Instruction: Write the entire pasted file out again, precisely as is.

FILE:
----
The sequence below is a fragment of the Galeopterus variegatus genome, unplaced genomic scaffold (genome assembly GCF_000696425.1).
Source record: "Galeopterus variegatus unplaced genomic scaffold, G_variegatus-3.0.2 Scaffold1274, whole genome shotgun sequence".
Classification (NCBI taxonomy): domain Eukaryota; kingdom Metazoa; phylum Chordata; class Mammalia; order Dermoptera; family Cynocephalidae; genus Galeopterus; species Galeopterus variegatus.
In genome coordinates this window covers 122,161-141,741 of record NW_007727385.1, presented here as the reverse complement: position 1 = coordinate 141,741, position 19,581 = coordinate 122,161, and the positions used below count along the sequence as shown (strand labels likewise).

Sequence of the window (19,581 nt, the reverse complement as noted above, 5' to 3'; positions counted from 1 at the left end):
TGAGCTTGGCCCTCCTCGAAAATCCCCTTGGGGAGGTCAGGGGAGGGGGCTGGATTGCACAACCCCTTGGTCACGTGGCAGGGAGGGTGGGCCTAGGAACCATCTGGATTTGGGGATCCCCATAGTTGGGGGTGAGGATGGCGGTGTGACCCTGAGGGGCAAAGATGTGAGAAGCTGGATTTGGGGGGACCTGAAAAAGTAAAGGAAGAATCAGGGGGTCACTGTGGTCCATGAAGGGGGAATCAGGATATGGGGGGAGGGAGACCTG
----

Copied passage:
The sequence below is a fragment of the Galeopterus variegatus genome, unplaced genomic scaffold (genome assembly GCF_000696425.1).
Source record: "Galeopterus variegatus unplaced genomic scaffold, G_variegatus-3.0.2 Scaffold1274, whole genome shotgun sequence".
Classification (NCBI taxonomy): domain Eukaryota; kingdom Metazoa; phylum Chordata; class Mammalia; order Dermoptera; family Cynocephalidae; genus Galeopterus; species Galeopterus variegatus.
In genome coordinates this window covers 122,161-141,741 of record NW_007727385.1, presented here as the reverse complement: position 1 = coordinate 141,741, position 19,581 = coordinate 122,161, and the positions used below count along the sequence as shown (strand labels likewise).

Sequence of the window (19,581 nt, the reverse complement as noted above, 5' to 3'; positions counted from 1 at the left end):
TGAGCTTGGCCCTCCTCGAAAATCCCCTTGGGGAGGTCAGGGGAGGGGGCTGGATTGCACAACCCCTTGGTCACGTGGCAGGGAGGGTGGGCCTAGGAACCATCTGGATTTGGGGATCCCCATAGTTGGGGGTGAGGATGGCGGTGTGACCCTGAGGGGCAAAGATGTGAGAAGCTGGATTTGGGGGGACCTGAAAAAGTAAAGGAAGAATCAGGGGGTCACTGTGGTCCATGAAGGGGGAATCAGGATATGGGGGGAGGGAGACCTG